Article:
SNOW: Officers who worked alongside Zadroga at Ground Zero joined his family at a press conference. They said this official cause of death raises questions about their own illnesses.

UNIDENTIFIED MALE: My name is Detective Ernest Vilavona (ph). I have non-Hodgkin's lymphoma.

UNIDENTIFIED MALE: I'm Detective Al Shuey (ph), I have multiple myeloma.

UNIDENTIFIED FEMALE: I have lung disease.

SNOW: Doctors say the mystery remains why some are reporting problems and others are not.

MOLINE: It's individual susceptibilities. In the same way that we know that smoking causes lung damage and cancer, but not all smokers get lung damage or cancer.

SNOW: Doctors say it may take years to prove definitive links between the aftermath of 9/11 and a host of illnesses. But they are following thousands of cases, including James Zadroga's, to try and determine the harm still to come from the aftermath of 9/11.

Mary Snow, CNN, New York.


PHILLIPS: And you can join Wolf Blitzer in "THE SITUATION ROOM" every day at 4:00 Eastern. The live prime-time edition is at 7:00 Eastern right here on CNN.

Daily deadly violence, foreign occupation, the ever present threat of civil war, a government under constant threat of collapse. There's plenty to occupy the hearts and minds of Iraqis these days, and in Iraq, like everywhere else, men gather to hash it all out where they can speak most freely.

CNN's Aneesh Raman reports.


ANEESH RAMAN, CNN CORRESPONDENT (voice over): They were images of hope, Iraqis in December defying the odds, voting in millions. Four months later, hope has become frustration, with Iraqi politicians stuck in a stalemate.

(on camera): This is Rasheed Street (ph), the oldest street in Baghdad. And everyone here knows that to talk politics, you go here, to Zahawi Cafe (ph).

(voice over): This afternoon, it's packed. Men smoking water pipes, reading the paper. And in the front, two old friends talking politics.

Monthir (ph) is Sunni. Kais (ph) will tell me only that he's Iraqi. Both feeling the collective anger.

"We voted in three different elections," says Kais (ph). "We risked falling victim to bombings and assassinations. And since then, nothing, nothing has happened."

Iraqis feel they've done their part in this democratic process and now it's up to the politicians to do theirs, do deliver on the basics.

"We just want to live. We want to work. We want security. We just want security and the chance to provide food for our families. That's all."

As we were talking here, a sign that security matters more than anything else. Forty miles north in the Shia town of Witer (ph), they were burying the dead after a car bomb late Wednesday killed close to 30.

It is amid this rising sectarian strife, amid a country struggling to stay together, amid a power vacuum left by a government still yet to form, that Iraqis know they now have no other choice but to keep waiting. "If we get angry," he says, "if we turn violent, we lose our right to be part of this democracy. We've waited now for three years, and if we have to wait a few more days, we have to."

Everyone here at the Zahawi Cafe (ph) had but one message to Iraqi leaders. "Remind them," they told me, "we risked our lives to vote them in. Remind them of that."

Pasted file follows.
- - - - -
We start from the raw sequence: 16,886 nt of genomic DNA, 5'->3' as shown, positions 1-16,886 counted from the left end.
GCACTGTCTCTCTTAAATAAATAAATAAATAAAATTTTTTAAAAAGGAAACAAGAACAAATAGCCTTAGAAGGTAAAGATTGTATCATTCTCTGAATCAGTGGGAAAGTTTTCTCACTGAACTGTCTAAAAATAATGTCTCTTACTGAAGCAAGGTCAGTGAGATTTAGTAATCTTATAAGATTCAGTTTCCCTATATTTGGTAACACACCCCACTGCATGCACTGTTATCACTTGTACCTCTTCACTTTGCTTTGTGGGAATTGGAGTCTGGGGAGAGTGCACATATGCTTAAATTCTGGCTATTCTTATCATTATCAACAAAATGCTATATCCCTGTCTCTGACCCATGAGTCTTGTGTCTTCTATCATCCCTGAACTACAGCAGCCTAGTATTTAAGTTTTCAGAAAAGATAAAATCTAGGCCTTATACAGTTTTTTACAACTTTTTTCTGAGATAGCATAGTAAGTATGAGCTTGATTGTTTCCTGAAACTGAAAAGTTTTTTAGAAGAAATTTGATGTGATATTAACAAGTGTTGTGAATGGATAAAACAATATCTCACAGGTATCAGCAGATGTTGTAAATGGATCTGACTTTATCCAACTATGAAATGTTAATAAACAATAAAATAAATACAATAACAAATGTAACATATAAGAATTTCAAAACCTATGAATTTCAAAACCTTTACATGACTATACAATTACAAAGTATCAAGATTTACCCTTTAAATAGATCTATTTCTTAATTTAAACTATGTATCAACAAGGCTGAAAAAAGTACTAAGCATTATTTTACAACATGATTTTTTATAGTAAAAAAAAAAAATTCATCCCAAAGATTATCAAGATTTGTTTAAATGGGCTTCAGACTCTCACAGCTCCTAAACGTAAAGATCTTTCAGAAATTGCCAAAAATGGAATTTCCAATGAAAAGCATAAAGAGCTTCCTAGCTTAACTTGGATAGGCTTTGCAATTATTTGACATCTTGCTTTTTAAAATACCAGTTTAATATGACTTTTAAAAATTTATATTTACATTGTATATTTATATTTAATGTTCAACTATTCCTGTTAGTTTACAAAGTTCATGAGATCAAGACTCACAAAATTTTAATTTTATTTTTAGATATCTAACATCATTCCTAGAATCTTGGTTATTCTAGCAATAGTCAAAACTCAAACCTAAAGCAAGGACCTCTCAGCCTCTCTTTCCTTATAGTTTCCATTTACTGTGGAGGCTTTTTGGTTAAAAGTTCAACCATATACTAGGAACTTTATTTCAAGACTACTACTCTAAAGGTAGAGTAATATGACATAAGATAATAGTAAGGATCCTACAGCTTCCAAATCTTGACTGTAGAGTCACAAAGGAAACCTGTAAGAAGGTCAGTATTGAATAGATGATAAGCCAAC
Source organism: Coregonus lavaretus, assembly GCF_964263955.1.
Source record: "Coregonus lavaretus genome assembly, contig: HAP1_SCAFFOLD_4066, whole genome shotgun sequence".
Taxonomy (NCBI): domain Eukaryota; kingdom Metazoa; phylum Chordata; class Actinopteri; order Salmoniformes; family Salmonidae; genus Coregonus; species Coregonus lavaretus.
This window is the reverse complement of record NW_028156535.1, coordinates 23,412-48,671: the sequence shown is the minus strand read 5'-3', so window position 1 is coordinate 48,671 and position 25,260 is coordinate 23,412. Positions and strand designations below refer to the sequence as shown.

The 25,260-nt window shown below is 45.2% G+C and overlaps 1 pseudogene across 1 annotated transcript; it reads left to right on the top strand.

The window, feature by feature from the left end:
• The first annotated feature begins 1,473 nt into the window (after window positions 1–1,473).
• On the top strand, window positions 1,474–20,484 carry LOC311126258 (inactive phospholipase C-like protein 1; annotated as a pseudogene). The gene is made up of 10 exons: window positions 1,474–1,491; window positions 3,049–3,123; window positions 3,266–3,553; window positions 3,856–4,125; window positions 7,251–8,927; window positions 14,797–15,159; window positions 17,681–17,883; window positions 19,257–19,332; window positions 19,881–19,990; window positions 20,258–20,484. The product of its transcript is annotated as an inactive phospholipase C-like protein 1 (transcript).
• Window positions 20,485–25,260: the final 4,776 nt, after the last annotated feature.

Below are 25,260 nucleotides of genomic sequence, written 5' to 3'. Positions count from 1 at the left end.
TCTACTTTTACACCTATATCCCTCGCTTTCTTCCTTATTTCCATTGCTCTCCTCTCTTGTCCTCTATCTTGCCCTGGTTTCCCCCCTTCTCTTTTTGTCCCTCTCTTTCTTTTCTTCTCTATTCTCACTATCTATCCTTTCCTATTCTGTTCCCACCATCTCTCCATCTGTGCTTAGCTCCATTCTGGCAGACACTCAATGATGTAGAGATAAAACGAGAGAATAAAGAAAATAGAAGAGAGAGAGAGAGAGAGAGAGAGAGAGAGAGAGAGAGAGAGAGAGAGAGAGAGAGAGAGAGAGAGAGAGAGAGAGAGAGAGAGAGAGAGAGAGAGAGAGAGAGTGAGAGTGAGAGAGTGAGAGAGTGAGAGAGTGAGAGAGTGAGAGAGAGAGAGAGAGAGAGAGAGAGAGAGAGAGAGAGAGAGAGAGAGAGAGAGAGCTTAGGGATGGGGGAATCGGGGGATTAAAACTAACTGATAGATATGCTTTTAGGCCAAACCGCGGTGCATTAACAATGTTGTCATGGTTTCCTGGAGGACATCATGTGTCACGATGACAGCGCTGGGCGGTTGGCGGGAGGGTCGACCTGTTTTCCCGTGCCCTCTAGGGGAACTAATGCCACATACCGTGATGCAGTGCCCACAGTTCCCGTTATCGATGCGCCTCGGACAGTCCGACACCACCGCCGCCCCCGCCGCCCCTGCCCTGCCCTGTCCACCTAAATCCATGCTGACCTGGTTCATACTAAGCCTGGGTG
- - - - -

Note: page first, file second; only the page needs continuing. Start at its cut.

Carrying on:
Aneesh Raman, CNN, Baghdad. (END VIDEOTAPE)

PHILLIPS: So, do you drive a 2005 Ford SUV? You may be driving it back to the dealer pretty soon. Ford is recalling 150,000 Ford Escapes and Mercury Mariners. That's to replace padding along the driver's door in light of safety questions raised by government tests. There are no reports of any injuries at this point.

Now more layoffs. You may remember back in January, Ford announced the closing of 14 plants but only identified five of them. Today it revealed the hit list also includes plants in Norfolk, Virginia; and St. Paul, Minnesota.

More than 4,000 people work at those plants which build pickup trucks. Plant closures announced earlier are in Atlanta; St. Louis; Wixom, Michigan; Ohio and Windsor, Ontario.

So, what do you need to get a good job? A college degree? Check. Computer skills? Check.

Babysitting experience? Coming up on LIVE FROM, a Capitol Hill outrage. Our investigative correspondent, Drew Griffin, brings us an exclusive report.

Stay tuned.


PHILLIPS: Well, here's a workplace dilemma. What do you say if your boss tells you to babysit his kids, or that he's going away for a couple of weeks and wants you to take over as a nanny? Former employees of one very powerful man say that's what happened to them.

Our investigative correspondent, Drew Griffin, has the startling allegations in a story that first aired on "PAULA ZAHN NOW."


DREW GRIFFIN, CNN INVESTIGATIVE CORRESPONDENT (voice-over): Sydney Rooks says she had no idea when she signed up as legal counsel for her boss she would also be babysitting her boss' children. A lawyer required to babysit.

SYDNEY ROOKS, FORMER LEGAL ADVISER TO CONGRESSMAN JOHN CONYERS: Several times, he just brought them into my office and said, "Rooks, they're your responsibility for right now. I will be back later."

GRIFFIN (on camera): And how long was later?

ROOKS: Later could be a few minutes. Later could be hours. Later could be frantically calling around, trying to find him, because it was now 8:00 or 9:00, or later in the evening, and not knowing what to do with the children.

GRIFFIN (voice-over): For Deanna Maher, later turned out to be weeks. She says she was actually told to move into her boss' house, this house in Detroit, and be the live-in nanny while he was gone and his wife was away at school.

DEANNA MAHER, FORMER DEPUTY CHIEF OF STAFF FOR CONGRESSMAN JOHN CONYERS: He handed me the keys to his car and his house and said, "Take care of my child, Carl (ph), and everything," make sure, in other words, I had to stay at the house and take care of him. And that was for several weeks.